Twitter, Google and Facebook are busily revealing their top ten trends for 2010. As well as being curios in themselves, the lists reveal, in stark words, exactly what users think the purpose of each of these services is.
Twitter's list is its "Top Trends," a product of its algorithm that detects what most people are talking about on its network. Its emphasis is on hot topics that quickly rise in popularity--a good measure of how interesting something is, and an excellent way to keep Justin Bieber off the top of the list.
Facebook's "Memeology: Top Status Trends of the Year" is a more analytical affair than Twitter's. It boils down the year's billions of Facebook status trends down to a top ten list. The terms here grew fastest compared to words from 2009.
Google's Zeigeist highlights the most popular search phrases throughout 2010, in a multitude of different ways. The list we selected is the fastest-rising search trends. While the search trends don't match up exactly with the same sort of usage as people tweeting or updating their statuses on Facebook, it gives a good flavor of what the world is looking for online--and presumably then tweeting about.
The top ten lists are shown together above. Firstly they reveal that the world seems obsessed by a 16 year-old Canadian pop singer (though there's no trend for "bad haircut" that parallels Justin Bieber's presence on all three lists).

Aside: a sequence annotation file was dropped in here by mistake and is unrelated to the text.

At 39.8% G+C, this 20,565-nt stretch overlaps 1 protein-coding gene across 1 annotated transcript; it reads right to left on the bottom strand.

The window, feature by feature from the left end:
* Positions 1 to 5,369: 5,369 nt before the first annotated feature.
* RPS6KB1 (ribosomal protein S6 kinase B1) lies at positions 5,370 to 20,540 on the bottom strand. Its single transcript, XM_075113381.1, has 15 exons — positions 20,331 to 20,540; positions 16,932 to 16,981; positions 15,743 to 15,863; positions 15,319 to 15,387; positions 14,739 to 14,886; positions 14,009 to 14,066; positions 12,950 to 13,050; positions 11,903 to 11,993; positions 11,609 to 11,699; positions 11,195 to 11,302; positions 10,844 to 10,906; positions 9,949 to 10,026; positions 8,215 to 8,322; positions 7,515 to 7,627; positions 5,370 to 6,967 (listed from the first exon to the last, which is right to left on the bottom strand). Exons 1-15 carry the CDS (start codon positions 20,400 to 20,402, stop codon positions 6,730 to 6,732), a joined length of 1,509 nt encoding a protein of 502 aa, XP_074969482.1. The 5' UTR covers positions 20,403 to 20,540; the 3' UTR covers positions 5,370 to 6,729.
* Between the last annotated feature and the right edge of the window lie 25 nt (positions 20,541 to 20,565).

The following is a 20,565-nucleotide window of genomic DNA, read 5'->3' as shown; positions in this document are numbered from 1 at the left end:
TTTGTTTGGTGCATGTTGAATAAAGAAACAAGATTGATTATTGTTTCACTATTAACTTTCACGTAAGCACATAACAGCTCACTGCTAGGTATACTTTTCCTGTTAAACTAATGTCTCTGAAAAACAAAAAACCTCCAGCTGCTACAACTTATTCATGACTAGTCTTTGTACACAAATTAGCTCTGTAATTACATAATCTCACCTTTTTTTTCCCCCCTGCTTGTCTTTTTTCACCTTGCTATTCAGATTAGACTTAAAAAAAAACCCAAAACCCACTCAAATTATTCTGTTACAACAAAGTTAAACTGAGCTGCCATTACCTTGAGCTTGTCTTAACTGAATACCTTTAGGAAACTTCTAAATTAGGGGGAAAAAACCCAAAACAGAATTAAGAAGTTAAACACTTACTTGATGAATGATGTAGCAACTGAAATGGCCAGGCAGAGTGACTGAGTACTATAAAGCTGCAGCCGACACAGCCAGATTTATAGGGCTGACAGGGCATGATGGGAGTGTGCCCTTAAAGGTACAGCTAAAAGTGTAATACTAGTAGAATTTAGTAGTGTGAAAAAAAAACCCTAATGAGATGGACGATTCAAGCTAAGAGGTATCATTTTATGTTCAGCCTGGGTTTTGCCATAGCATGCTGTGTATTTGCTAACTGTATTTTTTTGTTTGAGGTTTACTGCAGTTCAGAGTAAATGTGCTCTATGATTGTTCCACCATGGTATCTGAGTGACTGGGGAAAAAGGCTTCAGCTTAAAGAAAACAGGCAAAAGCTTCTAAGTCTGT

They also reveal that there's just one gadget that defines 2010 for most Netizens--Apple's iPad. This bodes well for Apple, which is likely to reveal its updated version in a few weeks.
Mentions of Google's Android smartphones, which are rapidly encroaching on the iPhone's territory, were prominent on Twitter--but not Google.
Facebook was a place where new acronyms emerged: Hit Me Up (HMU) was its most popular trend, "digital shorthand for people to ask their friends to hang out."
Missing from all lists was "WikiLeaks," which is surprising, given the fact it has dominated the news for months.
But there are three big take-aways here: Twitter is used to talk about newsy items (highlighted in red), Google is most often used for entertainment-related info (blue highlights), and Facebook was a mix of both with some oddities thrown in. This is user-determined data, rather than the purposes that the sites themselves would like you to think of when you imagine their brand.